Unfortunately, many of my favorite bands from the 1960s didn’t get enough national radio play to make the Billboard Top 40. They may have been big on local or regional radio, but didn’t get airplay elsewhere. Consequently, they’re not in the book. I’m speaking of exceptional 1960s ‘psychedelic’ bands like Mandrake Memorial, Fever Tree, Clear Light, H.P. Lovecraft, and more. Even the supergroup Grateful Dead only ever got one Top 40 song, ‘Touch of Gray,’ as did Captain Beefheart with ‘Clear Spot.’ 

The great singer/songwriter Laura Nyro isn’t in the book, either, although her songs are — sung by other people. That’s a shame. 

There are some real surprises in the book, like Senator Everett Dirksen doing ‘Gallant Men.’ 

And, as well as unusual real names of artists, there are the names of some of the bands. I just opened the book at random, and there at the top of the page is a band called ‘Right Said Fred,’ that had a hit in 1992 with a song titled ‘I’m Too Sexy.’ I couldn’t make this stuff up! Some others are: ‘Peach Union,’ ‘Mint Chocolate,’ ‘Jimmy Eats World,’ ‘Jive Bunny and the Mastermixers,’ ‘Butthole Surfers,’ ‘Ghost Town DJs,’ ‘Commander Cody and the Lost Planet Airmen,’ ‘Faster Pussycat,’ ‘Amboy Dukes,’ ‘Edison Lighthouse,’ ‘Bingoboys,’ ‘Deep Blue Something,’ ‘Cat Mother and the All Night Newsboys,’ and on and on. 

This book is loads of fun for anyone who is into popular music. Over the last week, I’ve spent hours going through it until I’ve now read every entry and expanded my knowledge of musical trivia greatly. Sure beats sitting around bored, letting my mind rot.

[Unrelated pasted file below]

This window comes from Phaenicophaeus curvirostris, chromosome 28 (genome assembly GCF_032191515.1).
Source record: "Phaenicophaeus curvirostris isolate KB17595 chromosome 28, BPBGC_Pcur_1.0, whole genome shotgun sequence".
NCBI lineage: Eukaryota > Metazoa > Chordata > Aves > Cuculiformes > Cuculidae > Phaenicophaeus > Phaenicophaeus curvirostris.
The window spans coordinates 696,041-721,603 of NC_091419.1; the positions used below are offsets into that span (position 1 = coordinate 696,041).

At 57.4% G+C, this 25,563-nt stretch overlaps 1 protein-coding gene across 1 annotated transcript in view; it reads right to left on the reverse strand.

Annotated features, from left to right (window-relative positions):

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About The Author: Bob Shell is a professional photographer, author, former editor in chief of Shutterbug Magazine and veteran contributor to this blog. He is currently serving a 35 year sentence for involuntary manslaughter for the death of Marion Franklin, one of his former models.  He is serving the 13th year of his sentence at Pocahontas State Correctional Facility, Virginia. To read additional articles by Bob Shell, click here: https://tonywardstudio.com/blog/marijuana-legal-virginia/

Editor’s Note: If you like Bob Shell’s blog posts, you’re sure to like his new book, COSMIC DANCE by Bob Shell (ISBN: 9781799224747, $ 12.95 book, $ 5.99 eBook) available now on Amazon.com . The book, his 26th, is a collection of essays written over the last twelve years in prison, none published anywhere before. It is subtitled, “A biologist’s reflections on space, time, reality, evolution, and the nature of consciousness,” which describes it pretty well. You can read a sample section and reviews on Amazon.com.